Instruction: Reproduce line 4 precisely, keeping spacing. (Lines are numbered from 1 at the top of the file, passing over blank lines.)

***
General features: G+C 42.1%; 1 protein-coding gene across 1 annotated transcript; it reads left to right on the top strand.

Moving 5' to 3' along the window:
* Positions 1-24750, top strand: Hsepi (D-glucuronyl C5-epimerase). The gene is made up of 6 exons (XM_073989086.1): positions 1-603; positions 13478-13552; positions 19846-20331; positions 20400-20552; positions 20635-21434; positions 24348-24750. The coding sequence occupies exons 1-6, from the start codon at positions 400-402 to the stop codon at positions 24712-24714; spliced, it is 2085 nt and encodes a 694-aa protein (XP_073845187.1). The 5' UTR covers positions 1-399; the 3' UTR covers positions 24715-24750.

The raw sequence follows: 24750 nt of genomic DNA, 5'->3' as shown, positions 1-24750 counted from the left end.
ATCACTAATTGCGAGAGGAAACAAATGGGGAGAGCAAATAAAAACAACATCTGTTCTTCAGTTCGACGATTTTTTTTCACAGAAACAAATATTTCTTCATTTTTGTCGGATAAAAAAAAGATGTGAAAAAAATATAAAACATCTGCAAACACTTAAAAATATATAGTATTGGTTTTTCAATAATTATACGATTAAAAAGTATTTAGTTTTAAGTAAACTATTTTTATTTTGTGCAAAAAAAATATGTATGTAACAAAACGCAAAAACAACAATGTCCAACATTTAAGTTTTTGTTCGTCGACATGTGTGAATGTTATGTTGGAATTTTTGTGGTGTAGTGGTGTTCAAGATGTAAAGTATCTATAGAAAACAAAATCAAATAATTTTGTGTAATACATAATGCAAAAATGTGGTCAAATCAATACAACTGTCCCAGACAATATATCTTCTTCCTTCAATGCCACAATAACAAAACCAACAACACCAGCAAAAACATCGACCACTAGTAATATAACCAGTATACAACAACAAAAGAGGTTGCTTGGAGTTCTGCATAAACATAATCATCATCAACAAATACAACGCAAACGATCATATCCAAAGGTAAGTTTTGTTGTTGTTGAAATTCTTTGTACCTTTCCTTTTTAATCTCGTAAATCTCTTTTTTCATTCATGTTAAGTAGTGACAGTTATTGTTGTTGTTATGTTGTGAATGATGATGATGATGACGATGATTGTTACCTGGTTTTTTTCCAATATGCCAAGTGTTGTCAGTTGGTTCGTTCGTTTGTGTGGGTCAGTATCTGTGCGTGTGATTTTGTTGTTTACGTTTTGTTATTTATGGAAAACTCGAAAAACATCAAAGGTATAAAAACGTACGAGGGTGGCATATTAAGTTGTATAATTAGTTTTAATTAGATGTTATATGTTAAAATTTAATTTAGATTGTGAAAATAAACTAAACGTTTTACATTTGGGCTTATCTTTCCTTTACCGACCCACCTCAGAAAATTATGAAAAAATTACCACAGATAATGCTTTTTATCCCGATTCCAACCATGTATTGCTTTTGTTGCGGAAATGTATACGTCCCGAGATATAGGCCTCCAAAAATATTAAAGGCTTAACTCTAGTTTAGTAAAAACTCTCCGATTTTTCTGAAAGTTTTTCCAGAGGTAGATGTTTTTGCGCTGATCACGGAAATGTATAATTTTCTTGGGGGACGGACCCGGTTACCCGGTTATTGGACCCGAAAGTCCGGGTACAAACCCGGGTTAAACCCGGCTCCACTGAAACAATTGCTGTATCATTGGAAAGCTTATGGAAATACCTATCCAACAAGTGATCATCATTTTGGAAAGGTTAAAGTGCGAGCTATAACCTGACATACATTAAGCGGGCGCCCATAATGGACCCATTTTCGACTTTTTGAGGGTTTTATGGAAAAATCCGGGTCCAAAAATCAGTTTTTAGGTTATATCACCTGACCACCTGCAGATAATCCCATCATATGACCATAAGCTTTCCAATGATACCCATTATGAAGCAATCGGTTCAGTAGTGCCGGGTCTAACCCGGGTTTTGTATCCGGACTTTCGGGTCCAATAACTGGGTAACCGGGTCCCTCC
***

The raw sequence follows: 24750 nt of genomic DNA, 5'->3' as shown, positions 1-24750 counted from the left end.